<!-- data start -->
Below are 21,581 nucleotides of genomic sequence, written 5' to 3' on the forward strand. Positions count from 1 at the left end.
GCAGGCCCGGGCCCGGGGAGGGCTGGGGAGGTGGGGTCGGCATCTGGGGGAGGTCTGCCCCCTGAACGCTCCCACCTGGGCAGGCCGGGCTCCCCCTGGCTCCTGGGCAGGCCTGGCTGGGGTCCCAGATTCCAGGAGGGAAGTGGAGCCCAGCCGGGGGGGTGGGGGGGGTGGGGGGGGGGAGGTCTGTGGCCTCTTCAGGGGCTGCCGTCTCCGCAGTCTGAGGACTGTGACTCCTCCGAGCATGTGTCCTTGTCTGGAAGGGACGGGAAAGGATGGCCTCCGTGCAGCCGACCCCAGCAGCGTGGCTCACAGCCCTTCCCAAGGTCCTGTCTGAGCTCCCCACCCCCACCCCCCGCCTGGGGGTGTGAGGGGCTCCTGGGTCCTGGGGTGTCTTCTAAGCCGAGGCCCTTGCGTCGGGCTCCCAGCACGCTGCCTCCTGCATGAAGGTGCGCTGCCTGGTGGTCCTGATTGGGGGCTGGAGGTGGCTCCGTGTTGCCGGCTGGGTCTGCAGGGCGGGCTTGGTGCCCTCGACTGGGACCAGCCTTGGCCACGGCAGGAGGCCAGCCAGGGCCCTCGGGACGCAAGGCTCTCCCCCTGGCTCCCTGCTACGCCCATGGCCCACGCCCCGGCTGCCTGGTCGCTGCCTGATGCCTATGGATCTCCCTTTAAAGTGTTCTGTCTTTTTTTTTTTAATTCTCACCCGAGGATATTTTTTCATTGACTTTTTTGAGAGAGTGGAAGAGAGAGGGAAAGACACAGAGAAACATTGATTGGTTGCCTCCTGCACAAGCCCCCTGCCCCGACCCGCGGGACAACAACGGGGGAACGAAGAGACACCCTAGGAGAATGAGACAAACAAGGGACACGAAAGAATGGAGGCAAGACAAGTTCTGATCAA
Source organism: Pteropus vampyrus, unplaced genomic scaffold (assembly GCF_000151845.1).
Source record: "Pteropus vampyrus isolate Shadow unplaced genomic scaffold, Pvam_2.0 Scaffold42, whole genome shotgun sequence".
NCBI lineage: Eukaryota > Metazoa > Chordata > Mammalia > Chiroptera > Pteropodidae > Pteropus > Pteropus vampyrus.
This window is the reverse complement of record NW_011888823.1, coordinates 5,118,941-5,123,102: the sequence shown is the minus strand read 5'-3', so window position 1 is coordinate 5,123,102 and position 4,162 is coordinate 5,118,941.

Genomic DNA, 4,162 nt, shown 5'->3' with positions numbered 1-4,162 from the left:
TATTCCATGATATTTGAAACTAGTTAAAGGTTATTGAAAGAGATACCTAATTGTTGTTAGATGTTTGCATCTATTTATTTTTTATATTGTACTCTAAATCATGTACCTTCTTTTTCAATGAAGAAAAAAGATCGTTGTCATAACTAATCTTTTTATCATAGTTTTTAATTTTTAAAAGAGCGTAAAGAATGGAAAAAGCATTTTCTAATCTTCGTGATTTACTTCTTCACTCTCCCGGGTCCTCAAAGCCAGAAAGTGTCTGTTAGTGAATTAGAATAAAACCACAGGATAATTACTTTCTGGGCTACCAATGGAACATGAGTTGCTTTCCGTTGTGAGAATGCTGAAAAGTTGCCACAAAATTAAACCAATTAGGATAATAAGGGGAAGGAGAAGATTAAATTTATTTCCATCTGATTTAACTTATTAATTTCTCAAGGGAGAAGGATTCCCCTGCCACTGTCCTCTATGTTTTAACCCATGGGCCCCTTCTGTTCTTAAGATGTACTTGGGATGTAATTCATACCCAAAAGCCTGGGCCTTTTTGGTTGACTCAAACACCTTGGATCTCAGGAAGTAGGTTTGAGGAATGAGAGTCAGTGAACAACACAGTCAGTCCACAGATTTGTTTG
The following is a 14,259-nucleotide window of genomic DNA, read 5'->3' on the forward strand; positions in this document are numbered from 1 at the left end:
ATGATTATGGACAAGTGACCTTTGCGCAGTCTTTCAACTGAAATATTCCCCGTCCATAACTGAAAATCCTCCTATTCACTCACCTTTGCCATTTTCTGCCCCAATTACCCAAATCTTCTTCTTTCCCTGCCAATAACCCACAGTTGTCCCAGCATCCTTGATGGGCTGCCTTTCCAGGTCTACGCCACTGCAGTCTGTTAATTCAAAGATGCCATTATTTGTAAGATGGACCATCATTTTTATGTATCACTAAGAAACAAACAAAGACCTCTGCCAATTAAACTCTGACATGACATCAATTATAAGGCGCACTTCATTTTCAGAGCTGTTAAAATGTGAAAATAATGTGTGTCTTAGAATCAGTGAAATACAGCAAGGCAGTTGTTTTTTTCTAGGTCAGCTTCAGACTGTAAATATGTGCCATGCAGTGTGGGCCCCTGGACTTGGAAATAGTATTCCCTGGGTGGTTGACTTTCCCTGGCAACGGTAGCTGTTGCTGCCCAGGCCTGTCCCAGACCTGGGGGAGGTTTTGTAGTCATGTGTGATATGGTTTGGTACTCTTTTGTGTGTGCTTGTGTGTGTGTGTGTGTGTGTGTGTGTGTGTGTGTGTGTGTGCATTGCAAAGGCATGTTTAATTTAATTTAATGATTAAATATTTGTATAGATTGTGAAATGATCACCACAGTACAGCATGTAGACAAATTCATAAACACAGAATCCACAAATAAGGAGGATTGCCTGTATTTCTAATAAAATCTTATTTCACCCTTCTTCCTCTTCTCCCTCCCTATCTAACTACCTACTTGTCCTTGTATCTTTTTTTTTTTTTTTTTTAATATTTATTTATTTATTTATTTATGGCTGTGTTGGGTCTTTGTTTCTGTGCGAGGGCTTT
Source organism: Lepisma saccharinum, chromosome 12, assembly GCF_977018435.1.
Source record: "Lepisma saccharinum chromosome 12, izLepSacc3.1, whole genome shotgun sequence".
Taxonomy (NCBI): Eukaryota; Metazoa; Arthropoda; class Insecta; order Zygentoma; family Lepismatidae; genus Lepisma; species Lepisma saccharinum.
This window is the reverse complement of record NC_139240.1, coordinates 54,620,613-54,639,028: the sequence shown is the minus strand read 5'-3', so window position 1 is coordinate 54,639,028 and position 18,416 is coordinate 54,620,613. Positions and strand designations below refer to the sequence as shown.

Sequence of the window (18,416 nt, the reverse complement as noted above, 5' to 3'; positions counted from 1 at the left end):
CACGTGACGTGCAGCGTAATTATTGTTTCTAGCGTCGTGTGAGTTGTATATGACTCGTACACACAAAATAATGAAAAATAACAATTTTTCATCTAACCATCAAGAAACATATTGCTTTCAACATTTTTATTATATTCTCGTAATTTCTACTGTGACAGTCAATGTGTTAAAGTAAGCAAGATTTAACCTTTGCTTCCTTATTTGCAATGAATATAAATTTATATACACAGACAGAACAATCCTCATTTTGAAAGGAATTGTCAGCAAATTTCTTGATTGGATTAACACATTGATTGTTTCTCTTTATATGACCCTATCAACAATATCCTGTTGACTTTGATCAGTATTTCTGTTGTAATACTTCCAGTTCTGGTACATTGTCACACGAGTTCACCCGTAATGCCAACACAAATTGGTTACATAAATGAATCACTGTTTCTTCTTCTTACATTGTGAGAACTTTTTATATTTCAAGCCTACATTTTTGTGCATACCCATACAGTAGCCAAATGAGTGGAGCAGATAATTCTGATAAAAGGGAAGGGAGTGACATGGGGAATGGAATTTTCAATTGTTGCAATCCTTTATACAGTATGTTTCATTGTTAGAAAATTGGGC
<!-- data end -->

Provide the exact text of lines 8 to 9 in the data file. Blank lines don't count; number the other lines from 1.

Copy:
TATTCCATGATATTTGAAACTAGTTAAAGGTTATTGAAAGAGATACCTAATTGTTGTTAGATGTTTGCATCTATTTATTTTTTATATTGTACTCTAAATCATGTACCTTCTTTTTCAATGAAGAAAAAAGATCGTTGTCATAACTAATCTTTTTATCATAGTTTTTAATTTTTAAAAGAGCGTAAAGAATGGAAAAAGCATTTTCTAATCTTCGTGATTTACTTCTTCACTCTCCCGGGTCCTCAAAGCCAGAAAGTGTCTGTTAGTGAATTAGAATAAAACCACAGGATAATTACTTTCTGGGCTACCAATGGAACATGAGTTGCTTTCCGTTGTGAGAATGCTGAAAAGTTGCCACAAAATTAAACCAATTAGGATAATAAGGGGAAGGAGAAGATTAAATTTATTTCCATCTGATTTAACTTATTAATTTCTCAAGGGAGAAGGATTCCCCTGCCACTGTCCTCTATGTTTTAACCCATGGGCCCCTTCTGTTCTTAAGATGTACTTGGGATGTAATTCATACCCAAAAGCCTGGGCCTTTTTGGTTGACTCAAACACCTTGGATCTCAGGAAGTAGGTTTGAGGAATGAGAGTCAGTGAACAACACAGTCAGTCCACAGATTTGTTTG
The following is a 14,259-nucleotide window of genomic DNA, read 5'->3' on the forward strand; positions in this document are numbered from 1 at the left end: